Robert Louis Stevenson in Monaco

“I am sitting on a seat on the low terrace at Monte Carlo; the sea shining in front; on the right old Monaco; on the left Roccabruna, Cap St Martin and the Italian coast; behind me a flower border full of bees, a wall covered with green creepers and a great clump of palm and aloes”

(Letter from RLS to his mother, 18 December 1873, from The Letters of Robert Louis Stevenson, ed. by Bradford A. Booth and Ernest Mehew, vol i [New Haven: Yale University Press, 1995], p. 416)

On this page you will find information about RLS’s visits to Monaco: his visit with his parents in 1863, his visit in the winter of 1873-1874, and his final visit in 1884.

1863 Visit to Monaco

“Mr. and Mrs. S., Bessie and Lew drove to Monaco to-day, and saw them gambling. I was to have gone too, but could not go, being still so much colded”
(Alison Cunningham, Cummy’s Diary [London: Chatto and Windus, 1926], p. 58)

When RLS was 12, he, his mother, father, cousin Elizabeth (Bessie) Stevenson and nurse Cummy (Alison Cunningham) travelled through Europe from 2 January – 20 May 1863.

While staying in Menton (4 February to 31 March 1863) the family visited Monaco on 12 February 1863. Read more information on RLS’s travels through Europe in 1863. Read more information on RLS’s travels through Europe in 1863.

From Menton to Monaco: Winter of 1873-1874

“My dear Bob, I am at Monaco with Colvin, sitting outside in the sun on a seat behind the Casino. The band (one of the best in Europe) is just tuning up”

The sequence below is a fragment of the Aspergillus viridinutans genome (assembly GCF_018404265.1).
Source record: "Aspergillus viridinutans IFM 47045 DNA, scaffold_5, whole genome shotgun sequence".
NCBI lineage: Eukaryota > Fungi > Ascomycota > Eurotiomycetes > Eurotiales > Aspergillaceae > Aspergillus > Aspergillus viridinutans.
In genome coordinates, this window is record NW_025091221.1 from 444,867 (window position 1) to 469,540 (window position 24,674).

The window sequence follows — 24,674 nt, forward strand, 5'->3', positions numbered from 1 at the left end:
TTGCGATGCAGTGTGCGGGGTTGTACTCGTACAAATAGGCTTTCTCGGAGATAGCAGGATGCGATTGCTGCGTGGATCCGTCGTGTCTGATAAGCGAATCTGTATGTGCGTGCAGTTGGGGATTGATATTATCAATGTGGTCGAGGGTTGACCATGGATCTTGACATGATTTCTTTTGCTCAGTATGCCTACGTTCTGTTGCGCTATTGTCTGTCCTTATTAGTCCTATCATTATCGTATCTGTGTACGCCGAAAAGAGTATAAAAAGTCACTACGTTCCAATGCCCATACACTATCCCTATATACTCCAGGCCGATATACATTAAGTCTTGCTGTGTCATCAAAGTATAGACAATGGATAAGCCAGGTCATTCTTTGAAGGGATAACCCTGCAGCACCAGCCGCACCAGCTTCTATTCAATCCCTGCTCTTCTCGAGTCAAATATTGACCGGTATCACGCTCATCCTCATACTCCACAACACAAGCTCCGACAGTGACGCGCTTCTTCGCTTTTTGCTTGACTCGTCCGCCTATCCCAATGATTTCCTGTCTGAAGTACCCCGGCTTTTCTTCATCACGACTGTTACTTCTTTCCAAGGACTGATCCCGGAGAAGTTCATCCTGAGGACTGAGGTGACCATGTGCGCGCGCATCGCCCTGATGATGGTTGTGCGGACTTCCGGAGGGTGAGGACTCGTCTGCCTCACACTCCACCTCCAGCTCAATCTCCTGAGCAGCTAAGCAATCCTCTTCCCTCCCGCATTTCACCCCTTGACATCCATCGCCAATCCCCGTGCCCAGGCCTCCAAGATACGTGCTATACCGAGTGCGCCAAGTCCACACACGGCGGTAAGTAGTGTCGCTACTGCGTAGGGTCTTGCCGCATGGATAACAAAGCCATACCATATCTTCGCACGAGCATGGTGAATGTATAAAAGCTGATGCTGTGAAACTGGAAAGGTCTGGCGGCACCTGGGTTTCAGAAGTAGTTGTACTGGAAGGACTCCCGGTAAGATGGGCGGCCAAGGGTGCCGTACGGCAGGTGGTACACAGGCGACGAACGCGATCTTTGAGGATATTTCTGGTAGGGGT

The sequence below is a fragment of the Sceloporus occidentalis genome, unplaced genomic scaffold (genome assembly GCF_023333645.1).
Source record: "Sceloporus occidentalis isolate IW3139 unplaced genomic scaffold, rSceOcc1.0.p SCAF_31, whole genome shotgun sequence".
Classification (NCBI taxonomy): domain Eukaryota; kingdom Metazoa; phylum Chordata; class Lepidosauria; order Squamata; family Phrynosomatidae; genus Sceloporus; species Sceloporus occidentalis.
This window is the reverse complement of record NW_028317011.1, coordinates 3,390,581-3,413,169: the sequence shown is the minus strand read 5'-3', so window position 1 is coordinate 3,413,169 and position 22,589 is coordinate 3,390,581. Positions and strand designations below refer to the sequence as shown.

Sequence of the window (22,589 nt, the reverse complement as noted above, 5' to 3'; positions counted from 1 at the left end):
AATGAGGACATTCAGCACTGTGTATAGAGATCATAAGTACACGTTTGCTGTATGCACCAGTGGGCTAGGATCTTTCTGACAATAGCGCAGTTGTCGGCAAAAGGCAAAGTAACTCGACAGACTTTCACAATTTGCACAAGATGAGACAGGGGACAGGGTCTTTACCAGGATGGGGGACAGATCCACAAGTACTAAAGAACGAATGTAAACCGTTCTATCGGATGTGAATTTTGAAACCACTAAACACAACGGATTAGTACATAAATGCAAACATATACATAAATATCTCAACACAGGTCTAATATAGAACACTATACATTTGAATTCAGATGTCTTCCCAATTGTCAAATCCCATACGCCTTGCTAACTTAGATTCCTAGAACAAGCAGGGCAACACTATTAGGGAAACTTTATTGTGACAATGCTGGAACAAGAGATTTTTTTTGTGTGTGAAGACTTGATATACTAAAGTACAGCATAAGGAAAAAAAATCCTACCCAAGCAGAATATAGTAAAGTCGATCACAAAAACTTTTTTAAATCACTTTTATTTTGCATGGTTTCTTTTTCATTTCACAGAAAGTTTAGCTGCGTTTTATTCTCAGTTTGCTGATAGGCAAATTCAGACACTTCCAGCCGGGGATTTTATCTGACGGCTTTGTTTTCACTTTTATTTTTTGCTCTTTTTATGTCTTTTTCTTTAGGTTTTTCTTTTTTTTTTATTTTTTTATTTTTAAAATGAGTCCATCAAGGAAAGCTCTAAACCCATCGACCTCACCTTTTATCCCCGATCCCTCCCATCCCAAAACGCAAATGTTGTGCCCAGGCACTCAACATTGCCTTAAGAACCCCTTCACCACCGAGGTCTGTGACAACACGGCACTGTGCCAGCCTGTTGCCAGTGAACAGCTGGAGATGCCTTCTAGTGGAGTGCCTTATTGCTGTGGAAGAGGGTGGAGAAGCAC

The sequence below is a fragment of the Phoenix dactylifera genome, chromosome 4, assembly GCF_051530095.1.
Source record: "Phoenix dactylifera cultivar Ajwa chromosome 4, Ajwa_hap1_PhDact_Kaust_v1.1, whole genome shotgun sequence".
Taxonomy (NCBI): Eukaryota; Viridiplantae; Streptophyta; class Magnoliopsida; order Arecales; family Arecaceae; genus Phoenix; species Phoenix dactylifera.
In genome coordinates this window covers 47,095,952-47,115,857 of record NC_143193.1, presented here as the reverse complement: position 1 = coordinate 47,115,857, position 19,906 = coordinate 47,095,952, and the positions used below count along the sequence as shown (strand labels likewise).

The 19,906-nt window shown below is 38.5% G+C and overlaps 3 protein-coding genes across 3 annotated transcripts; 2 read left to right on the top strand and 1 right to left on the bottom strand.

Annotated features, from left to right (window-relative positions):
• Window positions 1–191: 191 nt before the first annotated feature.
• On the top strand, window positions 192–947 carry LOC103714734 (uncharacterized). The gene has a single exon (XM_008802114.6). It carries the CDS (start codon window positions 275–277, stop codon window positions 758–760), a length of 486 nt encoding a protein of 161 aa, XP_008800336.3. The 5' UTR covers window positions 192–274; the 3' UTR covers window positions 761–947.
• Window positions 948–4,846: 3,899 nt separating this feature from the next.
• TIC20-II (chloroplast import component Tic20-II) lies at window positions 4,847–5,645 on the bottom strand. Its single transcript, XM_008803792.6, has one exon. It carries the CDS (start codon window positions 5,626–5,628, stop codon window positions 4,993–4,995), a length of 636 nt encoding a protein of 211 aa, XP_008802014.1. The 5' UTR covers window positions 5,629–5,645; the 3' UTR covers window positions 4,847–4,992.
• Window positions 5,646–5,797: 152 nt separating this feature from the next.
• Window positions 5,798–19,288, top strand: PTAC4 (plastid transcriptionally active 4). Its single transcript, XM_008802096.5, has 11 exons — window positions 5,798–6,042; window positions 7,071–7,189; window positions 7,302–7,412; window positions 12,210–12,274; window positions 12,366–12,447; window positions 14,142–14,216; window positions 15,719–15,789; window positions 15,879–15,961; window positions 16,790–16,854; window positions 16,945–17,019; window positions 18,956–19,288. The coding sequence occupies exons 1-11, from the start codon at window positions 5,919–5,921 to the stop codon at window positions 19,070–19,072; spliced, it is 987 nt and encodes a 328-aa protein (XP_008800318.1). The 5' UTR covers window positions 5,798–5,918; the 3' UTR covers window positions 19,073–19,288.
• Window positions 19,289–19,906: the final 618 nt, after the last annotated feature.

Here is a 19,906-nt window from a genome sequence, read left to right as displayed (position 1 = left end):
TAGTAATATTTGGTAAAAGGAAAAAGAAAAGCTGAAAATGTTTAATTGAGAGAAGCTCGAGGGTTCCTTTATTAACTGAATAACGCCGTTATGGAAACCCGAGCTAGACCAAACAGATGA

(Letter from RLS to Bob Stevenson, 17 December 1873, from The Letters of Robert Louis Stevenson, ed. by Bradford A. Booth and Ernest Mehew, vol i [New Haven: Yale University Press, 1995], p. 414)

In November 1873, RLS had been “ordered south” to Menton for his health. Although often depressed there, his spirits were lifted when Sidney Colvin arrived for a visit. The men went to Monaco on 15 December 1873 and stayed until 2 January 1874 (they did, however, return to Menton briefly on Christmas Day – James Bruyn Andrews [1842-1909], an American lawyer and his wife had invited them for dinner).

RLS and Colvin took rooms near Monte Carlo. They often visited the casino and Stevenson remarked “It is a strange place to live in some ways. Everybody gambles” (Letter from RLS to his parents, 22 December 1873, from The Letters of Robert Louis Stevenson, ed. by Bradford A. Booth and Ernest Mehew, vol i [New Haven: Yale University Press, 1995], p. 419). RLS reported that on one occasion a man who had lost all his money shot himself at the gambling tables while Colvin was in the room.

On 16 December RLS and Colvin went out in a boat, much to Stevenson’s delight. In the evening they had dinner with Sir Charles Wentworth Dilke (1843-1911) and his wife. Dilke was a Liberal and a reformist politician – RLS liked him, but thought very little of his wife.

The visit seemed to be a relaxing one for Stevenson, but he was also pleased to leave Monaco: “We go to Mentone on Thursday. We have had about enough of this” (Letter from RLS to his parents, 30 December 1873, from The Letters of Robert Louis Stevenson, ed. by Bradford A. Booth and Ernest Mehew, vol i [New Haven: Yale University Press, 1995], p. 423).

From Hyeres to Monaco: 1884

From February 1883 – early June 1884, RLS and his wife were living in Hyeres for Stevenson’s health. In early January 1884, W.E. Henley and Charles Baxter visited. Chalet la Solitude, where the Stevensons were staying, was not suitable for so many guests so on 12 January the party left for Monaco, Monte Carlo and then Menton. They returned to Hyeres on 17 February, via Nice (where Stevenson’s health deteriorated).